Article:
Google, Meta, Qualcomm, and others form a group striving for interoperability in the EU

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(Image credit: Michael Hicks / Android Central)

What you need to know

  • Google, Meta, Qualcomm, and seven more big tech companies are forming a Coalition for Open Digital Ecosystems (CODE).
  • The new group will develop plans for open digital ecosystems in the EU.
  • Though it isn't explicitly stated, it's likely these companies would rather develop open standards on their own terms — without government mandates.

The European Union has been having its way with big tech companies of late, issuing fines, creating regulations, and enacting mandates. After rolling over to the EU on more than a few occasions, big tech now has a new strategy: if you can't beat them, join them (sort of). Ten of the biggest consumer tech companies, including Google, Meta, and Qualcomm, are forming a new group that will strive for open digital ecosystems — which is exactly what the EU wanted. 

The newly-formed bloc is called the Coalition for Open Digital Ecosystems (CODE), and it says it has a goal of promoting open platforms in the EU, as reported by Reuters. However, the move likely is intended to get ahead of the Digital Markets Act, which is going to mandate certain levels of interoperability starting next year.

Perhaps the coalition, which includes Lenovo, Nothing, and Motorola, took notice of how Apple defended against a threat to iMessage just last month. In a surprise twist, Apple announced support for RCS messaging would come to the iPhone next year, improving interoperability with Android users. iMessage will still be exclusive to iPhone, but the move may have appeased the EU: latest reports indicate the EU is leaning against forcing iMessage to be cross-platform.

CODE said it will "work with academics, policymakers, and ecosystem companies to provide evidence-based thought leadership on the topic of digital openness and how it can be delivered in Europe, through the implementation of the Digital Markets Act and in future EU regulatory framework developments," according to a press release viewed by Fortune.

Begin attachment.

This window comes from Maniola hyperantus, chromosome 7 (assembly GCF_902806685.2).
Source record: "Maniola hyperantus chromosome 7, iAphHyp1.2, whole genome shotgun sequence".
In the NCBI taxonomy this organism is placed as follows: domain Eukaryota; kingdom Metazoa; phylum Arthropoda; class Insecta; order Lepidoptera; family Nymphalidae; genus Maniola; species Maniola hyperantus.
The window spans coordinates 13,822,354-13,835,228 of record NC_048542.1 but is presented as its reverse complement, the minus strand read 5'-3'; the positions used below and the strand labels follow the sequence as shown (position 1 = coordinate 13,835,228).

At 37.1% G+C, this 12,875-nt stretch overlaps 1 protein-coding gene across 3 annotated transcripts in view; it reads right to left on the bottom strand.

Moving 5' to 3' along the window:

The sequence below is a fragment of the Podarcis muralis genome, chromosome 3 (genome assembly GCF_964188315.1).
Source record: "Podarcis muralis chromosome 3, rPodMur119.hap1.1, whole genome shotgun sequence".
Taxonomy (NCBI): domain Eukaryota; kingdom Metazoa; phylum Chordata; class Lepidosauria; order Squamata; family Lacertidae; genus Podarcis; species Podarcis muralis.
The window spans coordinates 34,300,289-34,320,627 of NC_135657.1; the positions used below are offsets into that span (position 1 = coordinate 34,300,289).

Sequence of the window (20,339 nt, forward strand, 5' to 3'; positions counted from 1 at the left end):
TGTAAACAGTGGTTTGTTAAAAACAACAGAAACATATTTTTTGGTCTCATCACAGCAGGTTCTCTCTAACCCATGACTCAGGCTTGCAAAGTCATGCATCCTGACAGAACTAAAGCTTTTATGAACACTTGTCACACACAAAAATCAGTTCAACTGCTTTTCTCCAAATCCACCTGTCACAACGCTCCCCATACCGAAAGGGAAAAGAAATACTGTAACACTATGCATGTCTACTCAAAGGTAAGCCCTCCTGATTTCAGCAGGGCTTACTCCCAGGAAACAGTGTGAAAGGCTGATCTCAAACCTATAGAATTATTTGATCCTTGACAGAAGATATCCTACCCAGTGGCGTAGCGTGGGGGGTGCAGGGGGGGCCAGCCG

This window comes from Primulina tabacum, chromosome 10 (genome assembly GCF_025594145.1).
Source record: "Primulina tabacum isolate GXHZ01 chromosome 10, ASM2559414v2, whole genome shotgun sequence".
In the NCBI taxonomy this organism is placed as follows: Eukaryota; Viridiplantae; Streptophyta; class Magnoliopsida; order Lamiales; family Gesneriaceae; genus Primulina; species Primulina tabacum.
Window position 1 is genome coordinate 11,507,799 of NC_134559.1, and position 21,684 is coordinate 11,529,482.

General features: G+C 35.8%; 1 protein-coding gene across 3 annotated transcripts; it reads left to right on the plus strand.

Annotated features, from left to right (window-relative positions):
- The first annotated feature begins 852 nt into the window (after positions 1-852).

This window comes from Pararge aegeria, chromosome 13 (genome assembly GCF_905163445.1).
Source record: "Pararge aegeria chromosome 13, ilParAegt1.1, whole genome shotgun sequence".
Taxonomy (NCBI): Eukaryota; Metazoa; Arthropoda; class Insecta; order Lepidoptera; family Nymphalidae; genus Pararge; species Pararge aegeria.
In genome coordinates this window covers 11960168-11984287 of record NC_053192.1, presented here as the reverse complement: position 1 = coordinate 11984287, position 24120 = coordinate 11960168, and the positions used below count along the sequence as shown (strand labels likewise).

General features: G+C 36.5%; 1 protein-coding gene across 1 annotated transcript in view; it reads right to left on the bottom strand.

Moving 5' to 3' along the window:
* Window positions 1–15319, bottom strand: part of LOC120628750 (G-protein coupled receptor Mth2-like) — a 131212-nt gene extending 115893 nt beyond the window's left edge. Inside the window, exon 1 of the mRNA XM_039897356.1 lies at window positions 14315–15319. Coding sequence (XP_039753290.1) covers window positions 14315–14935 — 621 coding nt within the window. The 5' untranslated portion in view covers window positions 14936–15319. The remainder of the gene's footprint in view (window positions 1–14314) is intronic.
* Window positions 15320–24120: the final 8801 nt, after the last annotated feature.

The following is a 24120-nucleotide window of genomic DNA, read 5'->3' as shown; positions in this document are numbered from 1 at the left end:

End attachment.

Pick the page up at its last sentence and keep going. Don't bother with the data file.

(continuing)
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The press release specifically calls out the DMA, which is a new piece of legislation that could require some platforms to be opened up. Under the DMA, the EU can designate a company as a "gatekeeper." This title refers to companies that control access to a service, like Apple, Google, or Microsoft. 

Then, the EU can designate a gatekeeper's service as a "core platform service," which is a bit more specific. These are services that are crucial to connecting customers and businesses in the EU, such as an app store. If a service is given the "core platform service" distinction, it is required to be available on all platforms or that the platform be opened up in some form.  

Apple has gotten ahead of EU mandates with its decisions to add USB-C to the iPhone and add RCS support to the iPhone. CODE will probably try to do the exact same thing for its companies. 

Though the coalition may actually create new systems that foster interoperability, it's also probable that these companies would prefer to have the autonomy to do it on their own rather than be told what to do by the EU. 

Brady Snyder

Brady is a tech journalist covering news at Android Central. He has spent the last two years reporting and commenting on all things related to consumer technology for various publications. Brady graduated from St. John's University in 2023 with a bachelor's degree in journalism. When he isn't experimenting with the latest tech, you can find Brady running or watching sports.